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Tom Watson Bids Farewell to Augusta at His Final Masters

Masters 2016: Tom Watson Receives Ovation at Final Masters
GOLF.com Live From Augusta host Ryan Asselta joins Jeff Ritter and Cameron Morfit as they look back at Tom Watson's last Masters, and his play at Augusta National over the years.

AUGUSTA – Tom Watson was not meant for these times. You're not going to see him ordering a kale shake at an airport Jamba Juice anytime soon. He was never an innovator. His whole thing was tried-and-true. That's how he got good, that’s how he got great, and that’s how he went out, Friday afternoon at Augusta: driver through the chute on 18, 3-wood to the back edge, 67-foot birdie putt with 20 feet of borrow, watching the thing rollout, five seconds turning into 10, with one foot crossed over the other, a golfing posture on mostly closely associates with Bobby Jones, who invented the tournament way back when. He damn near holed it out.

Win or lose, Watson always knew how to close. He played his last U.S. Open in 2010, at Pebble Beach, the course he fell for while at Stanford, the course where he won Crosby Clambakes, hung with friends, and won his lone U.S. Open, in 1982, with Bruce Edwards at his side. A five-time winner of Claret Jugs, Watson played his last British Open last July at the Old Course in St. Andrews, his spiritual birthplace, in a manner of speaking. A month later he missed the cut in the PGA Championship at Whistling Straits, and it's unlikely he'll play in that championship, the one that eluded him, again. He's on the short list of true greats that did not get the career grand slam. He's got good company, including Sam Snead and Arnold Palmer. He drank long late with those two at many a Champions Dinner. He quit drinking but kept the stories.

On Friday, he was playing to make the cut. He putted like Watson of yore in the first round and his score of 74 was excellent, considering that the two guys he was playing with, Lee Westwood and Charley Hoffman, were outdriving him at times by 50 or more yards. Late on Friday when he was still grinding it out, trying to make the cut, even he kept having to take off his baseball cap to acknowledge the standing ovations as he approached the 15th green, as he left the 16th tee, as he teed it up on 17, and so on.

Watson's wife, Hilary, followed him on the course, along with some family members and friends. Watson's longtime rival, Ben Crenshaw, followed him for a while, as did Jack Nicklaus's eldest son, Jack Nicklaus II, now 30 years removed from the week of his great caddying triumph. Watson is frugal with praise but he means what he says and when the 36 holes—and the career, really—were over, he thanked the man who took over for Bruce Edwards, Neil Oxman. It was Oxman, Watson explained in a post-mortem in the press building, who identified the three significant public moments of Watson's career: his chip-in on the 71st hole of the '82 U.S. Open, out of the hay; his research fundraising efforts in response to Edwards's death by ALS in 2004; and the dignity of Watson's response to losing to Stewart Cink in playoff at the 2009 British Open at Turnberry—at age 59.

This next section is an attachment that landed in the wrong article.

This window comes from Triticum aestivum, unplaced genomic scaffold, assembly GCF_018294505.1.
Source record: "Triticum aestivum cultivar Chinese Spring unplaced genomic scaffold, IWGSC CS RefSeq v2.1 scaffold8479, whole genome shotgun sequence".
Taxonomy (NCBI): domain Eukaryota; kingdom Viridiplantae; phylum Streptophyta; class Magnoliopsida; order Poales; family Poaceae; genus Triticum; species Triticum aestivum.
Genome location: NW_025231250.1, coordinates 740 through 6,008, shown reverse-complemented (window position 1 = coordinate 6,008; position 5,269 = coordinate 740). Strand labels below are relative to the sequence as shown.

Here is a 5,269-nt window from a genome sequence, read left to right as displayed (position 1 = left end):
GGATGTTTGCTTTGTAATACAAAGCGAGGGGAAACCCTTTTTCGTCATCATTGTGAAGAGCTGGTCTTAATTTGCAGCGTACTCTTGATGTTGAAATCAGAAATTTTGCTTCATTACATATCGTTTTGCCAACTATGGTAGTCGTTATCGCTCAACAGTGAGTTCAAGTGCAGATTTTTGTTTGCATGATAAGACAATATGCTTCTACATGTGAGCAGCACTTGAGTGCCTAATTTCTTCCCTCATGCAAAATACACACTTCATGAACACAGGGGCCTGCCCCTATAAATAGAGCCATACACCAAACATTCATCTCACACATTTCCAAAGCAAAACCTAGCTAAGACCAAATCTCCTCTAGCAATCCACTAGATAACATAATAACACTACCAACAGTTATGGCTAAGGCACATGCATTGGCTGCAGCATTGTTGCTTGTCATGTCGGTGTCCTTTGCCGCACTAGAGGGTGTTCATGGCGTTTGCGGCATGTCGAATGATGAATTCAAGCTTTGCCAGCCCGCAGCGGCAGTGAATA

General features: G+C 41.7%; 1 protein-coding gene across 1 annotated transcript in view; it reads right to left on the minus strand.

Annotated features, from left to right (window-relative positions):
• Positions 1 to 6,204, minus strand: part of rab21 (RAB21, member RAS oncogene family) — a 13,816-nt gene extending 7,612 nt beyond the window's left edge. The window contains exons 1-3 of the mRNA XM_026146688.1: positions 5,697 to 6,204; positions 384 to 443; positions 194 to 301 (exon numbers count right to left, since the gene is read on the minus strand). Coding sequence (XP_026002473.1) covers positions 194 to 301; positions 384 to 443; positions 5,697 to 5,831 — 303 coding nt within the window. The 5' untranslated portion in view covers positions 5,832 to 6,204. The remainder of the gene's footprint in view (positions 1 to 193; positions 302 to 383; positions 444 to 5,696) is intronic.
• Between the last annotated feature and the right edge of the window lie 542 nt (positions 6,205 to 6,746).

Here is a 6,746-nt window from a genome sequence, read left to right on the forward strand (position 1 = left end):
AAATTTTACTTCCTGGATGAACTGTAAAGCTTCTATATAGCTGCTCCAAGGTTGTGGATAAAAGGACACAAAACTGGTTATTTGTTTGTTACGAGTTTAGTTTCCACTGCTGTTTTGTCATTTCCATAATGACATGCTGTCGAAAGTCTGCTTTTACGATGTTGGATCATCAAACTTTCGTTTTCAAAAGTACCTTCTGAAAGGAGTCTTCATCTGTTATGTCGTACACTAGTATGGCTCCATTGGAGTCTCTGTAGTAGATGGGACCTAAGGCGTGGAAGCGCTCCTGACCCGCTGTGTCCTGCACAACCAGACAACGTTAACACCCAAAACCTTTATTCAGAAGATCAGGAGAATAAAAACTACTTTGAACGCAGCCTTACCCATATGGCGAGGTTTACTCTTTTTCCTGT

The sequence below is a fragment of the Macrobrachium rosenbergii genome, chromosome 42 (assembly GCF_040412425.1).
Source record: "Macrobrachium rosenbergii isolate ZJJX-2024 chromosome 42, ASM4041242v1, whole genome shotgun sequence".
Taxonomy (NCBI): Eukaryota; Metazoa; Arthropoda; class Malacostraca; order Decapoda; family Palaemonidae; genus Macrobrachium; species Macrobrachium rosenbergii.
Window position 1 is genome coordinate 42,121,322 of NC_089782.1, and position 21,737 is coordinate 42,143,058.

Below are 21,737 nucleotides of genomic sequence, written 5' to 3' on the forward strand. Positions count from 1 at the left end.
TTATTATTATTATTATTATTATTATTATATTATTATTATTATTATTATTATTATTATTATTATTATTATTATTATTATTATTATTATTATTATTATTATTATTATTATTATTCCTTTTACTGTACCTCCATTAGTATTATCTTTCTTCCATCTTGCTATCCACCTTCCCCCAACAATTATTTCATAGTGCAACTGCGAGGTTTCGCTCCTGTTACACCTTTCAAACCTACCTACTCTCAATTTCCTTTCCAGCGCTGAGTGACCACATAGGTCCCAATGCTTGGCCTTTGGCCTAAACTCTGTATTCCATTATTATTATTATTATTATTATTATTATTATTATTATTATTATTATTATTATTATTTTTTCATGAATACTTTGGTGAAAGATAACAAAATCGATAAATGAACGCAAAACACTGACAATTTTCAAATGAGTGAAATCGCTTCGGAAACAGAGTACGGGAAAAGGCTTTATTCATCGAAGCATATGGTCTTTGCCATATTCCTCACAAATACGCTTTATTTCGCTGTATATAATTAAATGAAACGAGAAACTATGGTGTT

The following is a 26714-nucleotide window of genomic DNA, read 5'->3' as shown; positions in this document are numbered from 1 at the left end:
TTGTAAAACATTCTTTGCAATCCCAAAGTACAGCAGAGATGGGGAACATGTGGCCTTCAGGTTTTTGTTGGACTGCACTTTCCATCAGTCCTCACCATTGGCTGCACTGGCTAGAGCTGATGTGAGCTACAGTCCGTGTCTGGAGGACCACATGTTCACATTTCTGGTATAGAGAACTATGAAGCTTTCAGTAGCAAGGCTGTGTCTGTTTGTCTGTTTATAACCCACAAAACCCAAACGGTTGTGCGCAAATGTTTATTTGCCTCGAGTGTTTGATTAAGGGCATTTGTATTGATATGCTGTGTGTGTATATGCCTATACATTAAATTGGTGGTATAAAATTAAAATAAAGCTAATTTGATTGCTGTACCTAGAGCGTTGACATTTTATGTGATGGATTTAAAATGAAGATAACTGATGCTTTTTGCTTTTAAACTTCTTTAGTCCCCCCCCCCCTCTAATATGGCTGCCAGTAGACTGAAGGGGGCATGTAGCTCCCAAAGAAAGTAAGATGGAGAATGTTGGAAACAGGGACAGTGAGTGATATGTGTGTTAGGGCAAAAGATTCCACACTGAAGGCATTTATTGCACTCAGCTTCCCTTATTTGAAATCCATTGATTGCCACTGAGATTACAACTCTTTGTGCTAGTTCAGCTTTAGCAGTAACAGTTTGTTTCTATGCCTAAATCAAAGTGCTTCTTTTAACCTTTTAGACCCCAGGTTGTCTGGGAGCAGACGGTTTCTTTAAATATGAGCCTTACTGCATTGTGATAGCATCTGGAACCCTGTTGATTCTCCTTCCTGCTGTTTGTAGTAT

It's a great list but it's not the only list. The fact is, as Bobby Jones said of his experiences at St. Andrews, you could take away everything Watson did in his life except his two victories, and various near-misses, at Augusta National, and he still would has a singular and great career. Because of the men he beat—Nicklaus, Johnny Miller, Greg Norman—and because of the way he did it, with wild driving, great irons and lights-out putting.

Watson is a difficult person, as many men with high standards are. I've never known anybody who can stay mad at him for very long, because he is who he is and he's not pretending to be anything he's not. A phrase of his life is, "I'm just a golfer." I remember once standing by the 18th green as Watson, betrayed by his putter at this point in his career, was standing over a five-footer. Standing nearby, a kid said, "This is the kind of putt where he throws up all over himself."

His wife at the time, Linda Rubin Watson, turned to the kid and said, "That's my husband you're talking about."

Watson had a long marriage with her that ended in divorce, he's had a long marriage with Hilary, he's had a long marriage with us. He's been right there, in good times and in bad.

Hilary Watson shows quarter horses and various national events. Watson, a cowboy at heart, likes to go with her and makes noise now and again about getting on one of her horses himself. She's got a message for him: get your own horse, dude. Get out own horse and ride it into your own sunset.

You left the game better than you found it, T. Watson. Golfers the world-over thank you.

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